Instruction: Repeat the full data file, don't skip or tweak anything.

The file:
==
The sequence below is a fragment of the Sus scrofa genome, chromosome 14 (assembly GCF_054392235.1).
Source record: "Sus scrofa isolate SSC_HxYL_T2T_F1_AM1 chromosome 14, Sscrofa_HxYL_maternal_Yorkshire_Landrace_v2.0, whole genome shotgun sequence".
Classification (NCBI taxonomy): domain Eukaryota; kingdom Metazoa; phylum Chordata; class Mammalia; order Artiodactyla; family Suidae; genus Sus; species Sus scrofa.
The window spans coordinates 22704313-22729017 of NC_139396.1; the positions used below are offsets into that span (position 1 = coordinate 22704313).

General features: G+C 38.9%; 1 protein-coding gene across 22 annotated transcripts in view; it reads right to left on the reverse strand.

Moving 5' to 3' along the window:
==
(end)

The sequence below is a fragment of the Sus scrofa genome, chromosome 14 (assembly GCF_054392235.1).
Source record: "Sus scrofa isolate SSC_HxYL_T2T_F1_AM1 chromosome 14, Sscrofa_HxYL_maternal_Yorkshire_Landrace_v2.0, whole genome shotgun sequence".
Classification (NCBI taxonomy): domain Eukaryota; kingdom Metazoa; phylum Chordata; class Mammalia; order Artiodactyla; family Suidae; genus Sus; species Sus scrofa.
The window spans coordinates 22704313-22729017 of NC_139396.1; the positions used below are offsets into that span (position 1 = coordinate 22704313).

General features: G+C 38.9%; 1 protein-coding gene across 22 annotated transcripts in view; it reads right to left on the reverse strand.

Moving 5' to 3' along the window: